The Atlantic Council: TTIP and SME Survey

August 6, 2014

pic-export-shippingAs negotiations toward an ambitious Transatlantic Trade and Investment Partnership (TTIP) move forward, the Atlantic Council, a nonpartisan policy research organization based in Washington, D.C., is conducting research on the prospective impact of this agreement on small and medium-sized enterprises (SMEs), in both the U.S. and European Union.

The Atlantic Council’s Global Business and Economics Program works to build upon and strengthen the already deep economic integration between Europe and the United States as well as promote transatlantic leadership in the global economy. Bringing together top business leaders, government policy makers, and economic experts, the program explores transatlantic and global issues of importance to the U.S. and European business community. Their aim is to identify areas for cooperation as well as convergence in policy in an effort to promote an open and mutually beneficial environment for transatlantic business and trade.

SMEs represent the vast majority of all firms in both the U.S. and EU and account for an outsized proportion of job creation, yet they face significant barriers when attempting to export their goods and services across the Atlantic. Unlike large companies, which often have foreign affiliates in both markets and can afford to pay additional costs related to regulatory divergences, SMEs are sometimes unable to hurdle these considerable barriers.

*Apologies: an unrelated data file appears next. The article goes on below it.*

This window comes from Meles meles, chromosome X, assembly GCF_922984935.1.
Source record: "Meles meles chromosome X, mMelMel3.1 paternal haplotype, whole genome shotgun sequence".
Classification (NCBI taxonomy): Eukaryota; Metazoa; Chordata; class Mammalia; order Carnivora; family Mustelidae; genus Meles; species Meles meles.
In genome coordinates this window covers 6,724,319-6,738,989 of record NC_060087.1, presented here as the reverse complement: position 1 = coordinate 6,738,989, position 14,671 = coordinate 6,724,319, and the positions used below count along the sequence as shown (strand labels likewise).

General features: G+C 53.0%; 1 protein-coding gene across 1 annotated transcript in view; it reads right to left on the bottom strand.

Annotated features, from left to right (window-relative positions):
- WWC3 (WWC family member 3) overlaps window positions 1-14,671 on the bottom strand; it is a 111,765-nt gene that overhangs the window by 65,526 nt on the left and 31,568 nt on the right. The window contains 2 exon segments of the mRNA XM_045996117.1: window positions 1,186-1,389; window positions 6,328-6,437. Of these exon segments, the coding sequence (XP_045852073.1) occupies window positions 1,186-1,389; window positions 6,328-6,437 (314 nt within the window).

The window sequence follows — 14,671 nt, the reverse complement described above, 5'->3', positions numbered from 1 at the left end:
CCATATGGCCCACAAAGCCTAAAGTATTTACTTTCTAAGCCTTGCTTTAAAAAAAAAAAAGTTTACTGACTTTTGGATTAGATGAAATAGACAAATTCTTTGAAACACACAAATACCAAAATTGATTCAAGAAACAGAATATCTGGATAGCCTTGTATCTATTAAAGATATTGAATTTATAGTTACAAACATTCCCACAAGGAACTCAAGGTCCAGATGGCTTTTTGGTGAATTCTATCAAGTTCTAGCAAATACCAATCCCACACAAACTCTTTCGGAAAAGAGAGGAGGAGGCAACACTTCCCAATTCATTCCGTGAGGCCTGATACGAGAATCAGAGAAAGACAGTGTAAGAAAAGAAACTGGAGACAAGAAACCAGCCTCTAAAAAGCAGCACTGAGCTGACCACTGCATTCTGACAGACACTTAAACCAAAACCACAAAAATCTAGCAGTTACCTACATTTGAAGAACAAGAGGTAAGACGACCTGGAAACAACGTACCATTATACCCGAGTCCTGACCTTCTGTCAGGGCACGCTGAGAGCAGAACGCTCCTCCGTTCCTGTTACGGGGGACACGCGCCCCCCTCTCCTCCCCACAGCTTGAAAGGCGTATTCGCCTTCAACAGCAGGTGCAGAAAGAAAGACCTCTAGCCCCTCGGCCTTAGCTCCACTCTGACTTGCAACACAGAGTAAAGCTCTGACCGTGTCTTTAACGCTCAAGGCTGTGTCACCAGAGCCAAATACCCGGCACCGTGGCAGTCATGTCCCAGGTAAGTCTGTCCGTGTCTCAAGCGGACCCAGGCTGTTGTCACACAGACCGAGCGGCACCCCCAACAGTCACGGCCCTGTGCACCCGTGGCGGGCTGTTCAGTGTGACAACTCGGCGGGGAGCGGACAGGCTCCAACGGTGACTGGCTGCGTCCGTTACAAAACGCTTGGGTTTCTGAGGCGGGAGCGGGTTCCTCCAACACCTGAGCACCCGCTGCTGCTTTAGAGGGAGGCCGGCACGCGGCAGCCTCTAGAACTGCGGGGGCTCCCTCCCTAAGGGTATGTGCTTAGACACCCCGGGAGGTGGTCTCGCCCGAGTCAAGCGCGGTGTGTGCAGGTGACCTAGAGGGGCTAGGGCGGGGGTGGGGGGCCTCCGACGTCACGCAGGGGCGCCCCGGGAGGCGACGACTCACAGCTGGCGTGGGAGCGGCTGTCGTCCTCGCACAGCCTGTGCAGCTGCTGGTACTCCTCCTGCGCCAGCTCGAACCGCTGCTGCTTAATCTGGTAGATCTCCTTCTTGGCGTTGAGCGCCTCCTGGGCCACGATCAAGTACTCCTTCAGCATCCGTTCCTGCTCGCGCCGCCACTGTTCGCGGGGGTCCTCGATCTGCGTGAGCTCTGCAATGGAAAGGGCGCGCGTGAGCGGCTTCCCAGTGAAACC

In collaboration with the Small Business Exporters Association (SBEA), among others, the Council is conducting a survey of American and European SMEs to identify the specific challenges that they have faced when exporting across the Atlantic, costs that may have even prevented these companies from being able to export to the U.S. or EU at all. They will highlight specific company cases in order to personally communicate the very real obstacles faced by these businesses and emphasize the opportunity to address them through TTIP.

The Councils goals are:
•    Emphasize the outsized positive impact that a comprehensive agreement would have on American and European small businesses;
•    Focus on informative case-studies to identify several key barriers that SMEs face when doing business across the Atlantic;
•    Produce an effective report, with specific policy recommendations, that helps inform U.S. and European policymakers, business leaders, and the media.

By highlighting these significant hurdles, the Council will develop a number of policy recommendations to ensure that American and European negotiators address the most pressing problems facing SMEs.

SBEA encourages those members who have experience in doing transatlantic business, to take a few minutes out of your busy schedule to help inform this project by completing their brief SME survey online here.

Please note that the information collected in this survey will be kept confidential, and both your name and your company’s name will not be shared without your consent. The Council will not use this information for any other purpose beyond this research project.

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